Research Reports - Medical care costs associated with traumatic brain injury over the full spectrum of disease

J Neurotrauma. 2012 Jul 20;29(11):2038-49

Leibson CL, Brown AW, Hall Long K, Ransom JE, Mandrekar J, Osler TM, Malec JF

Abstract Data on traumatic brain injury (TBI) economic outcomes are limited. We
used Rochester Epidemiology Project (REP) resources to estimate long-term medical
costs for clinically-confirmed incident TBI across the full range of severity
after controlling for pre-existing conditions and co-occurring injuries. All
Olmsted County, Minnesota, residents with diagnoses indicative of potential TBI
from 1985-2000 (n=46,114) were identified, and a random sample (n=7175) was
selected for medical record review to confirm case status, and to characterize as
definite (moderate/severe), probable (mild), or possible (symptomatic) TBI. For
each case, we identified one age- and sex-matched non-TBI control registered in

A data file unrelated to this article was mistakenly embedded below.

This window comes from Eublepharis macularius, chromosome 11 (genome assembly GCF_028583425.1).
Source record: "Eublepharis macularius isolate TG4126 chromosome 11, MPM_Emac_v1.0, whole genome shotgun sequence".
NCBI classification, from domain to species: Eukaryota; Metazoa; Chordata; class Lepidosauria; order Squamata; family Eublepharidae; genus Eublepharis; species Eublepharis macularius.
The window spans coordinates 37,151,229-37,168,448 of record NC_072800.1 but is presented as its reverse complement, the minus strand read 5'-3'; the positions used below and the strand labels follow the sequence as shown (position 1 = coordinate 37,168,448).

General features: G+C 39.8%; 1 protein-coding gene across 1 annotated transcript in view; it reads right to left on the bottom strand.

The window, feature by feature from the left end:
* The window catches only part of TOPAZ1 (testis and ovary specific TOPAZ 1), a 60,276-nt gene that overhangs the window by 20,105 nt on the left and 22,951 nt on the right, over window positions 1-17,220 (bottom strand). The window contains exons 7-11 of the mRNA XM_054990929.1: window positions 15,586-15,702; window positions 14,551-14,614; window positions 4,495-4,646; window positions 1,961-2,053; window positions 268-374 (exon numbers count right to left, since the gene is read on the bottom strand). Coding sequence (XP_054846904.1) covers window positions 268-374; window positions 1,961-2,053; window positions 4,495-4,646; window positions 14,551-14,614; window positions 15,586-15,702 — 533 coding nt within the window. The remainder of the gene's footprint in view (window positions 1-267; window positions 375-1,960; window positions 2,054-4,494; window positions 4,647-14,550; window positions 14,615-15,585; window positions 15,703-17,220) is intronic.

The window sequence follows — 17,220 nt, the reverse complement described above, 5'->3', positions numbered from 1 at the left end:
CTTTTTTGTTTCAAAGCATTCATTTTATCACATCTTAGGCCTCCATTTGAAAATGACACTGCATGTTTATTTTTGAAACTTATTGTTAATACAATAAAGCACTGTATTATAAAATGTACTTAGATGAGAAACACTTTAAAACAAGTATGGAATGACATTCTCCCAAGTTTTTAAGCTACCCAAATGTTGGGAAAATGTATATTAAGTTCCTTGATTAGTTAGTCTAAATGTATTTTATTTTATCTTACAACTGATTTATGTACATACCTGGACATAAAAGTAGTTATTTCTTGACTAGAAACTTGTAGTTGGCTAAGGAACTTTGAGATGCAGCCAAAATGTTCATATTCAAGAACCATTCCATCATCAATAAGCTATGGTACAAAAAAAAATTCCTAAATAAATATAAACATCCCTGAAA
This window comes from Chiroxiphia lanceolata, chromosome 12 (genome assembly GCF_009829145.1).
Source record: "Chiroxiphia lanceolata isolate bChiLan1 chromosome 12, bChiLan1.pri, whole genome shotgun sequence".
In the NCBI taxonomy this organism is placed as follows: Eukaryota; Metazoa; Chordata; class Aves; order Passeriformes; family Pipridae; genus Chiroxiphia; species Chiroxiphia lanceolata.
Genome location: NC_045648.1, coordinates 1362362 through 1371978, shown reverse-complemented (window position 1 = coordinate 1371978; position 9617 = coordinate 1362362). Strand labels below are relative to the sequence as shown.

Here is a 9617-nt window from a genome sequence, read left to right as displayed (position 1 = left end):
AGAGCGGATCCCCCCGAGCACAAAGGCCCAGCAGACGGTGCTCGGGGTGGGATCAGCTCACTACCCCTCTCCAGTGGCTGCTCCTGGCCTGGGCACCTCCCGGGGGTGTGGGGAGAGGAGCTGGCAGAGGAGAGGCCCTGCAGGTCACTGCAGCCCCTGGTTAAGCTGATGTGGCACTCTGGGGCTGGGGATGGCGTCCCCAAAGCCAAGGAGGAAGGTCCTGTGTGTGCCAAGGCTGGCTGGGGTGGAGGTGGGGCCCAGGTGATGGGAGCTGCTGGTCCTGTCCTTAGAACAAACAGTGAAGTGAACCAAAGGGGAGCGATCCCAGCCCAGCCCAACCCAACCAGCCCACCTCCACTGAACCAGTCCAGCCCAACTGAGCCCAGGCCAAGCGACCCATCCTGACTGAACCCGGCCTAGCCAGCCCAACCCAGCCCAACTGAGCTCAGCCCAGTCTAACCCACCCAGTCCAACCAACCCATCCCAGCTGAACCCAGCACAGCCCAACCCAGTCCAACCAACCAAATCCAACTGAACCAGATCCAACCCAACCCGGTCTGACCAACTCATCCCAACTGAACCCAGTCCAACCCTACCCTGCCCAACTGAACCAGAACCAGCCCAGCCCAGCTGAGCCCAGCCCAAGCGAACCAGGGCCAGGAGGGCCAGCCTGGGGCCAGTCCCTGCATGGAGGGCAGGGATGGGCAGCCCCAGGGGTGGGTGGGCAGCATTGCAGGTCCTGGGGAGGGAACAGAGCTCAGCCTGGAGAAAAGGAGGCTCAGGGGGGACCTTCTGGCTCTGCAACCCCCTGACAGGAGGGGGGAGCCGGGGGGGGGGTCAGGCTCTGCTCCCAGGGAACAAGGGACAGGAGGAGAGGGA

REP in the same year (±1 year) as case's TBI. Cases with co-occurring non-head
injuries were assessed for non-head-injury severity and assigned similar
non-head-injury-severity controls. The 1145 case/control pairs for 1988-2000 were
followed until earliest death/emigration of either member for medical costs 12
months before and up to 6 years after baseline (i.e., injury date for cases and
comparable dates for controls). Differences between case and control costs were
stratified by TBI severity, as defined by evidence of brain injury; comparisons
used Wilcoxon signed-rank plus multivariate modeling (adjusted for pre-baseline
characteristics). From baseline until 6 years, each TBI category exhibited
significant incremental costs. For definite and probable TBI, most incremental
costs occurred within the first 6 months; significant long-term incremental
medical costs were not apparent among 1-year survivors. By contrast, cost
differences between possible TBI cases and controls were not as great within the
first 6 months, but were substantial among 1-year survivors. Although mean
incremental costs were highest for definite cases, probable and possible cases
accounted for>90% of all TBI events and 66% of total incremental costs.
Preventing probable and possible events might facilitate substantial reductions
in TBI-associated medical care costs.

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